Hamidou Barry has come to Bamako to find his son. His village of Ikerena, in the rural heart of Mali, is a long way from the capital, but this is where he’s been told that men detained by the security forces are taken.
Barry rented a room in the home of a very distant relative. The city is expensive: He’s running out of money and he still hasn’t made contact with anyone who can shed light on the whereabouts of his son, also called Hamidou.
Witnesses told Barry that Hamidou, 38, was arrested in mid-December at the hospital in Douentza where he had taken his friend for treatment. For some reason the police took an interest in the two Fulani men. They found a sermon by Fulani Islamist extremist Hamadoun Koufa on Hamidou’s phone, but Barry insists that does not make his son a jihadist.
Koufa is a marabout (preacher) from the central Malian town of Niafunke. He is also a protégé of the veteran Tuareg leader Iyad Ag Ghali, who heads Ansar Dine (Defenders of the Faith), an al-Qaeda in the Islamic Maghreb (AQIM)-linked militant group.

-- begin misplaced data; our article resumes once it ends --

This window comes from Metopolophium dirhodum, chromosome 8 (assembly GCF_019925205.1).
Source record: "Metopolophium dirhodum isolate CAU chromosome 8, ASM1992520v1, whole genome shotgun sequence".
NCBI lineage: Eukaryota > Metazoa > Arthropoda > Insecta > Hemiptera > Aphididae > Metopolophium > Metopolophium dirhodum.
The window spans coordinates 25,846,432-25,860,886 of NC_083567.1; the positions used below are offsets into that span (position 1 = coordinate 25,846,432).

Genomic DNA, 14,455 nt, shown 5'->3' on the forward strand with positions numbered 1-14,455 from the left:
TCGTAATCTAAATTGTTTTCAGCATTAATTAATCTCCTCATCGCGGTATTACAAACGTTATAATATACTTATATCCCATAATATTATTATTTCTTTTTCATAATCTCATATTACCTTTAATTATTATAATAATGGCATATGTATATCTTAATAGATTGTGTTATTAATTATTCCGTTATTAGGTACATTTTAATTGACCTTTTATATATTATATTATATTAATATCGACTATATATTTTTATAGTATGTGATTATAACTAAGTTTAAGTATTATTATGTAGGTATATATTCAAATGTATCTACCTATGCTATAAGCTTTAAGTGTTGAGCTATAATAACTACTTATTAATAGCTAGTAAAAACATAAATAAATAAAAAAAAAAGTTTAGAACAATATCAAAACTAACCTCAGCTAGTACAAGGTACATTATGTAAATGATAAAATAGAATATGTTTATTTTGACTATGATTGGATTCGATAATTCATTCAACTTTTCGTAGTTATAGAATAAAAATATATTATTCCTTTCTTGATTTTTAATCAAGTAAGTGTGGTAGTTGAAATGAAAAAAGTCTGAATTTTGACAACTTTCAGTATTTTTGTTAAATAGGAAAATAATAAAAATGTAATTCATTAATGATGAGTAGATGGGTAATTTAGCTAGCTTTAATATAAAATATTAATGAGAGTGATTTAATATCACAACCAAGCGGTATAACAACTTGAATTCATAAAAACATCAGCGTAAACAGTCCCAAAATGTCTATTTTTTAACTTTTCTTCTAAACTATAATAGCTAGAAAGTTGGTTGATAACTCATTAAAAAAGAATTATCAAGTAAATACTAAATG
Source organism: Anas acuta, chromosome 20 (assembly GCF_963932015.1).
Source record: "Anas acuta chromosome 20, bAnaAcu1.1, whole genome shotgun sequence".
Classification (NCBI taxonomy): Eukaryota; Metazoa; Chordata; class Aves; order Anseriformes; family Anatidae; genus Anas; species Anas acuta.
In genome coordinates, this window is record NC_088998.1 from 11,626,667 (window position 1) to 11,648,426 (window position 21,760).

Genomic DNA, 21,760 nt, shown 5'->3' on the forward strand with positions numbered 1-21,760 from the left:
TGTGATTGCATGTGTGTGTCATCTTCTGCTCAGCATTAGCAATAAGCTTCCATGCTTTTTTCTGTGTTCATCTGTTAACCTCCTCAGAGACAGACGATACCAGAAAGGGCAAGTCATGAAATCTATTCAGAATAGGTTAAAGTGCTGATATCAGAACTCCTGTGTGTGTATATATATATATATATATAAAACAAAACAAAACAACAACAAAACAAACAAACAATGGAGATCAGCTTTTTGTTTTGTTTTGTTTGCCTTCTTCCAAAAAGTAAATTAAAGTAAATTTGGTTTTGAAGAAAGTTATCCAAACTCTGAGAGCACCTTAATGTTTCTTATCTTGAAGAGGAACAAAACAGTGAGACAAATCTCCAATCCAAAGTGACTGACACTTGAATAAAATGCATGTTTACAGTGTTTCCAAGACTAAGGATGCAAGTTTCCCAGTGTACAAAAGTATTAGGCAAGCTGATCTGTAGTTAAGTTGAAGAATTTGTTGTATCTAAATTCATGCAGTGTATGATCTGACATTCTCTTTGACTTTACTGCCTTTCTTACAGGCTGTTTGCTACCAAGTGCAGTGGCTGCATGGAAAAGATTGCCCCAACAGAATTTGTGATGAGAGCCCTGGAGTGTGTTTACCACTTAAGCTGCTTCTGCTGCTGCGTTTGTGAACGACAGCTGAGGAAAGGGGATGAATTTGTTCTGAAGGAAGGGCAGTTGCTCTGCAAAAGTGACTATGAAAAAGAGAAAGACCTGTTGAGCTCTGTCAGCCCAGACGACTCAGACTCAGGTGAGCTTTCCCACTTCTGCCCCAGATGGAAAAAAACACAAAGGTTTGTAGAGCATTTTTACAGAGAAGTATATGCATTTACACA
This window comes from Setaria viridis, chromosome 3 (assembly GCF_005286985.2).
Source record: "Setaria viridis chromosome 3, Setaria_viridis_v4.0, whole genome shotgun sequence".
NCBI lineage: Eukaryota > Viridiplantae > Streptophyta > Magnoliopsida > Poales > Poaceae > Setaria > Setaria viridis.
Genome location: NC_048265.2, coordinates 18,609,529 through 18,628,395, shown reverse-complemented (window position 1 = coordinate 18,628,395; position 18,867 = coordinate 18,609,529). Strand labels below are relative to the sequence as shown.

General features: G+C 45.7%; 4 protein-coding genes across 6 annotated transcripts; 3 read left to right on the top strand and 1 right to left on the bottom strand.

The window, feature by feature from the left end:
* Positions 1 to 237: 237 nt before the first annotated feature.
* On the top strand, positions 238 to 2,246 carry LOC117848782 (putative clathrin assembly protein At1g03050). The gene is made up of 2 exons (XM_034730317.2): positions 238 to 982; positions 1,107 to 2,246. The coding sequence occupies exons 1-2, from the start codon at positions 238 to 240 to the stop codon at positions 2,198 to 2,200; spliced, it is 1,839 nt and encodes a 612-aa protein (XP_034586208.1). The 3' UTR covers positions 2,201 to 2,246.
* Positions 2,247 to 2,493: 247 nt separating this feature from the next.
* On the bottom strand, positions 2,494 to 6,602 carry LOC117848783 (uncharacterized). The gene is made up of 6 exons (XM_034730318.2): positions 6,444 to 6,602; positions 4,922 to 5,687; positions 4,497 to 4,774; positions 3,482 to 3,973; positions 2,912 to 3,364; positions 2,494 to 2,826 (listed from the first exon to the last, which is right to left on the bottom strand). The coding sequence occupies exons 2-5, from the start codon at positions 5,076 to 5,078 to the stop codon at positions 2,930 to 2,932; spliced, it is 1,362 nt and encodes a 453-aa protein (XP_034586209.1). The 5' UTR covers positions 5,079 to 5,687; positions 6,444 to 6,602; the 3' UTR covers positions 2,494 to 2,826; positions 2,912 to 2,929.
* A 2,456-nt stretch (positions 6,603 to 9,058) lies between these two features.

Rebels with a cause?
The connection between the two men is just one of a web of overlapping conflicts and shifting alliances the Malian government is struggling to contain, even with generous Western military support.
Koufa fought in northern Mali with Ansar Dine and allied jihadist groups in 2012, rapidly overrunning the region’s main towns. He then led his men south. That advance, threatening Bamako, triggered a French and African Union intervention that scattered his forces.
Koufa re-emerged in 2015 as the head of the newly-founded Macina Liberation Front (FLM), a movement that seeks the revival of the 19th century Macina Empire, a Fulani-led Islamic state based in the central Mopti and Segou regions of present-day Mali.